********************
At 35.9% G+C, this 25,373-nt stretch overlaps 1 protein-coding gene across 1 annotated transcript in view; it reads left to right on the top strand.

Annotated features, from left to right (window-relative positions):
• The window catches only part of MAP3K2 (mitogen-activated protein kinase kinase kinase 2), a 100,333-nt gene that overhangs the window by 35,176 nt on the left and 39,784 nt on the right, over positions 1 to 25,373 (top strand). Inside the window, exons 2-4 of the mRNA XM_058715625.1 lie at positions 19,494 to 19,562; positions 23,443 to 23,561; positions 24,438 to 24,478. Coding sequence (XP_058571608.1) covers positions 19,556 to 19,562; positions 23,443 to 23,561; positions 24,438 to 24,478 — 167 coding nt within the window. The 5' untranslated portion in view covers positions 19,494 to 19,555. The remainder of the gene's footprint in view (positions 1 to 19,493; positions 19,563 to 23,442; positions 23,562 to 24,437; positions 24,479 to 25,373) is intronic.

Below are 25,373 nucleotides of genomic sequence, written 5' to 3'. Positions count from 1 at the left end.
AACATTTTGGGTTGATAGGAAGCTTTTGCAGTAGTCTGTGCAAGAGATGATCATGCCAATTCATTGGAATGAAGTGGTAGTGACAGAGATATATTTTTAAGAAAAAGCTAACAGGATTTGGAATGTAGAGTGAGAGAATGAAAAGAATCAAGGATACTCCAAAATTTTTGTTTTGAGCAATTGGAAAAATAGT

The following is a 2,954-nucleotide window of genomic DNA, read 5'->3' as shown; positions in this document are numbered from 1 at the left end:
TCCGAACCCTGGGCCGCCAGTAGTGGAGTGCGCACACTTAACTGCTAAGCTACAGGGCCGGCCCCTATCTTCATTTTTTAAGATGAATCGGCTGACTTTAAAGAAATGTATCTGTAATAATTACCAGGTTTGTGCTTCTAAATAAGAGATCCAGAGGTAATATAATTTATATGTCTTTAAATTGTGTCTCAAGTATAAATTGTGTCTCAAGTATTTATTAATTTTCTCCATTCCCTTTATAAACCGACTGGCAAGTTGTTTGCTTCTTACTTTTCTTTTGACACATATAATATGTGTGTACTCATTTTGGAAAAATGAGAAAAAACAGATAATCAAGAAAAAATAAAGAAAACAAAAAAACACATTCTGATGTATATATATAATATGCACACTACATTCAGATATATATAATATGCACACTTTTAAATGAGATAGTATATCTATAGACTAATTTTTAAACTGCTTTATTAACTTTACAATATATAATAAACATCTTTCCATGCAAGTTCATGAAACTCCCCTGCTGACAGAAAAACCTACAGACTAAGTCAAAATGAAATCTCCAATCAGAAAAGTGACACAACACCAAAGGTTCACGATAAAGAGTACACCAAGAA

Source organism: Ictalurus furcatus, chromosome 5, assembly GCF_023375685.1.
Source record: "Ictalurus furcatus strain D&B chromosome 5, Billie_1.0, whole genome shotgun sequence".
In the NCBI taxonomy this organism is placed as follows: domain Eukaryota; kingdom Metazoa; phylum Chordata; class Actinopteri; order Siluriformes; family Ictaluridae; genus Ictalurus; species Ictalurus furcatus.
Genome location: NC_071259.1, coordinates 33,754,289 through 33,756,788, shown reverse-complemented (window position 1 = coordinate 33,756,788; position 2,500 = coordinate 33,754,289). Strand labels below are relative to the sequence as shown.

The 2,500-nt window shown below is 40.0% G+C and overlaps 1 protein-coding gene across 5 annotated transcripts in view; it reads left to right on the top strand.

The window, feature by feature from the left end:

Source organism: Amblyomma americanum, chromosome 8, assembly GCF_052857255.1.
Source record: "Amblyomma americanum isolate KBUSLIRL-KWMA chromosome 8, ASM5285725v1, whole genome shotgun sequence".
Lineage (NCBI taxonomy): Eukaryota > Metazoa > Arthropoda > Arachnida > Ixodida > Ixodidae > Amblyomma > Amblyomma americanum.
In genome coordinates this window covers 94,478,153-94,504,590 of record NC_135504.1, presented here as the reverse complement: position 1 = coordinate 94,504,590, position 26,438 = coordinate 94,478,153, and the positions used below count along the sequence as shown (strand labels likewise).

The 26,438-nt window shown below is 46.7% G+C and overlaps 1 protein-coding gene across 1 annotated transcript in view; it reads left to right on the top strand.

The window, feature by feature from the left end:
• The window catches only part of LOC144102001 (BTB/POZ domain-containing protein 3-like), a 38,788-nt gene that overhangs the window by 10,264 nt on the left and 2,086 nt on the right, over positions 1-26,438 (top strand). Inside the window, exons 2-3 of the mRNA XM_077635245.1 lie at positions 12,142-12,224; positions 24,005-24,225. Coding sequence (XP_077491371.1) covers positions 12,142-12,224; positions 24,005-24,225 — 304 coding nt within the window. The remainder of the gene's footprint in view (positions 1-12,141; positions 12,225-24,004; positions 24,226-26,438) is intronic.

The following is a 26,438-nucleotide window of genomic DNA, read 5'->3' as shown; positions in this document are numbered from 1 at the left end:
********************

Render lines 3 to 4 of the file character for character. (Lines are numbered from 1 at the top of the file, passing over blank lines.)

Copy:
• The window catches only part of MAP3K2 (mitogen-activated protein kinase kinase kinase 2), a 100,333-nt gene that overhangs the window by 35,176 nt on the left and 39,784 nt on the right, over positions 1 to 25,373 (top strand). Inside the window, exons 2-4 of the mRNA XM_058715625.1 lie at positions 19,494 to 19,562; positions 23,443 to 23,561; positions 24,438 to 24,478. Coding sequence (XP_058571608.1) covers positions 19,556 to 19,562; positions 23,443 to 23,561; positions 24,438 to 24,478 — 167 coding nt within the window. The 5' untranslated portion in view covers positions 19,494 to 19,555. The remainder of the gene's footprint in view (positions 1 to 19,493; positions 19,563 to 23,442; positions 23,562 to 24,437; positions 24,479 to 25,373) is intronic.

Below are 25,373 nucleotides of genomic sequence, written 5' to 3'. Positions count from 1 at the left end.